We're turning 60 this year! To help mark this occasion we're revisiting stories we've covered in Consumer's six mighty decades in print.
We’ve come a long way since 1959. But our stock in trade hasn’t changed – whether it’s exposing dodgy dealers or giving you the lowdown on products that go the distance.
“Unintelligible to consumers”. That’s what our review of hire purchase contracts found. Most used legal and technical wording designed to bamboozle. Worse, many had grossly unfair terms – including clauses giving repossession agents the right to break down doors! Others claimed the retailer couldn’t be held liable for untrue statements made prior to the consumer signing the contract. To unscramble the jargon and make terms fair, we drafted a model hire purchase contract.
After a gimmick in daily newspapers showing a rotary mower being used sideways to cut a hedge by “New Zealand’s biggest All Black”, we felt compelled to advise our readers against trying this practice at home. We published a photo of a staff member’s hand with missing fingers due to a rotary mower accident. “Your hedge may thrive on blood and bone – don’t let it be yours,” we warned.
Soaking in a bubble bath helps you lose weight! That was the staggering claim for Huntress Slimming Bubble Bath. The product was shockingly overpriced at $20 (that’s more than $250 in today’s prices). It promised weight loss of up to 6lb (almost 3kg) a week. When we analysed the ingredients, we found the product was basically shampoo and the only thing that was going to reduce in size was your wallet.
Pounds were on the way out and kilos were on the way (or should that be weigh) in. We advocated for manufacturers to use it as an opportunity to standardise weights and measures on packaging. We said it was virtually impossible for the average housewife to compare value-for-money when faced with 11¼ oz of one product at 27¢ and 9½ oz of a different brand at 22¢. There were 31 different-sized bottles being used by drink and cordial manufacturers in the North Island alone!
A spate of deaths from prams collapsing on infants spurred us to investigate the safety of these products. We found some were held upright only by sliding rings that could move, leading to the pram collapsing. We recommended using a dog clip to anchor the ring to a firm part of the pram frame, or asking the retailer to fit something similar.
We warned the public about a pyramid scheme called Posipow. While big profits were possible for those getting in early, later investors were left high and dry. Many people lost large sums of money. We called for pyramid schemes to be regulated. One investor took Posipow to court, claiming the scheme was an illegal lottery under the Gaming Act 1908. He won his case, with the magistrate calling Posipow a “wicked swindle”.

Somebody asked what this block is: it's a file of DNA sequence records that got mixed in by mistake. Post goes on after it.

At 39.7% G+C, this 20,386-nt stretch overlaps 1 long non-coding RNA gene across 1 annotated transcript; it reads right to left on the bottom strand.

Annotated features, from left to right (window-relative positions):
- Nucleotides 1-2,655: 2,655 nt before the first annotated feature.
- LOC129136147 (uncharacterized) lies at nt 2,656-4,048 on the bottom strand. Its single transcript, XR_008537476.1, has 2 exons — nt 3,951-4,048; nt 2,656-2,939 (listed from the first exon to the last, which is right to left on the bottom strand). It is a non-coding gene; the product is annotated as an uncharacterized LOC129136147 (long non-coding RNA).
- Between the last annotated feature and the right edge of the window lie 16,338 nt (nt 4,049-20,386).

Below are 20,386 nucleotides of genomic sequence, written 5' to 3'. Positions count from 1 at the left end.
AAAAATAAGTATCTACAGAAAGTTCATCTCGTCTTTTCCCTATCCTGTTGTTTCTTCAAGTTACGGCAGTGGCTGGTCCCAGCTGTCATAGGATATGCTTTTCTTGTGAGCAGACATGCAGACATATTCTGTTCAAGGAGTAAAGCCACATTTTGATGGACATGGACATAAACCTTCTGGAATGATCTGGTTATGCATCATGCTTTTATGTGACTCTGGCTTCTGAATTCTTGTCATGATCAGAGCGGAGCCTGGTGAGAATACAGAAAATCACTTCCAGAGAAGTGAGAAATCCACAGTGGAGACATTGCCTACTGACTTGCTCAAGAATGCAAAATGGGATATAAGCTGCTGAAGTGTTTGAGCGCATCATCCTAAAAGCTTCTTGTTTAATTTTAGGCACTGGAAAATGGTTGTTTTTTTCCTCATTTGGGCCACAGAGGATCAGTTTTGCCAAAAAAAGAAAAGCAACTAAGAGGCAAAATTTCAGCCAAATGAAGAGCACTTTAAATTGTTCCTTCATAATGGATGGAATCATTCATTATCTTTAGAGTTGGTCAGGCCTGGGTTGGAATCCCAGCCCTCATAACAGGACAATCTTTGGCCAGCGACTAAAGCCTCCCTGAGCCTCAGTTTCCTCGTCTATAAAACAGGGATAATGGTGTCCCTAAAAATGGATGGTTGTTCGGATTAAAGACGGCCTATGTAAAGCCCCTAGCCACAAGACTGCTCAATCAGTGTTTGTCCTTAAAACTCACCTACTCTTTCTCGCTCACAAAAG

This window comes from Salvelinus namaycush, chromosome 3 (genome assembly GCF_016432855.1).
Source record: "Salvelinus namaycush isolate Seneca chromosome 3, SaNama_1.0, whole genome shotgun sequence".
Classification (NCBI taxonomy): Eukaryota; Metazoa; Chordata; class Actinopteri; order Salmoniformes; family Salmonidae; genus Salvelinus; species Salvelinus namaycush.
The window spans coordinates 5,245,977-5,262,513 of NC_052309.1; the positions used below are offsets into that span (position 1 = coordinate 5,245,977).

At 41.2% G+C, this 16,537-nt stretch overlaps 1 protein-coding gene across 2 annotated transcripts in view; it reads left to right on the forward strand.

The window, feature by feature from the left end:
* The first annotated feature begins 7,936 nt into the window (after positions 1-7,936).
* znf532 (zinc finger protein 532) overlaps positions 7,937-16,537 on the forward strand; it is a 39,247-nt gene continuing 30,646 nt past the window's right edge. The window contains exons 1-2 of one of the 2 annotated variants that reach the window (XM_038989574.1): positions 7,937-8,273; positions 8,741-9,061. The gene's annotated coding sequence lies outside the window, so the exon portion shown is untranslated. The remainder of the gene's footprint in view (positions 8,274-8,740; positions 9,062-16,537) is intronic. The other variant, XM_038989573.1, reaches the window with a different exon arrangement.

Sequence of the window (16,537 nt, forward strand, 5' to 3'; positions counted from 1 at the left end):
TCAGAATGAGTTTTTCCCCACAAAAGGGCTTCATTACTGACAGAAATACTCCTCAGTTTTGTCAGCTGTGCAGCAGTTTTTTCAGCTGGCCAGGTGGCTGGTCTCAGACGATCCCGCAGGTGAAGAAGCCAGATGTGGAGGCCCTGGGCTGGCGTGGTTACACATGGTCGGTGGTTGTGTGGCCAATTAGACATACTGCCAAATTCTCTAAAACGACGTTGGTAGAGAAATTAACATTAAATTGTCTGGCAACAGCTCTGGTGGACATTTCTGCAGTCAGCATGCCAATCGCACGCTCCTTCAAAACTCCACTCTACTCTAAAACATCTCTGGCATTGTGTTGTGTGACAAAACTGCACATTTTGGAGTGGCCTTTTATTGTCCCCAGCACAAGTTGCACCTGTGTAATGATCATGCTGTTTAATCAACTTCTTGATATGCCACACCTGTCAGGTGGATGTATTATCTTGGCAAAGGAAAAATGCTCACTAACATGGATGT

Our 1976 test of meat pies found several contained sizeable chunks of gristle and one pastry packed a centimetre-long piece of wood. The cooked meat content of the pies was, on average, about 20 percent – well below the Food and Drug Regulation that said the content should be no less than 25 percent. We were also concerned some labels didn’t list all the ingredients in the pie.
We tested eggs in the summer to see if quality deteriorated in warm weather. When we tested in September 1976, only four percent of farm eggs and less than seven percent of shop eggs had weak and watery whites – an indication they weren’t as fresh as they should have been. When we repeated our test in summer, these proportions increased five-fold. We recommended shop coolers be used, transport of the eggs to point of sale should be speedy and stock turnover managed to ensure quality eggs.
Our investigation found councils were doing a rubbish job of sorting reclaimable material from household waste. We advised people to compost food scraps and return glass bottles for recycling. Rag processors would pay for your old clothing. Schools would gladly receive computer paper and newspaper could be dropped off at collection centres. But plastic containers were only being collected for reprocessing in some parts of the country.
Encyclopedia sellers were using the classic – even back then – ploy of pretending to carry out a survey, then cornering an unwary consumer into a sale. To our disgust, one company implied we rated their encyclopedias on par, or better than, its rivals! We advised our members New Zealand libraries and reference services were more than adequate to cope with most of their information needs.
We declared Mr W.P. Larcomb of Rotorua the most dishonest advertiser in New Zealand history. Since 1971, we’d published 14 articles on untrue or misleading claims made in ads placed by one or other of Mr Larcomb’s enterprises. Trim Jeans (inflatable shorts) were one of his miracles advertised as “the space age slenderiser … lose 10 pounds in 10 days”. We found advertising controls to be a “toothless laughing stock” for failing to prevent Mr Larcomb’s antics.
We criticised the tactics BNZ used for selling its Visa bankcard. In October 1978, it mailed 250,000 of these cards to customers who hadn’t asked for them. The cards were accompanied by an agreement that virtually instructed the recipient to accept the card. The pack included a replacement for the customer’s existing Nationwide card – but if the customer rejected the Visa card, they would think they were rejecting the Nationwide card too. This was one of the worst examples of hard-sell tactics we’d ever seen.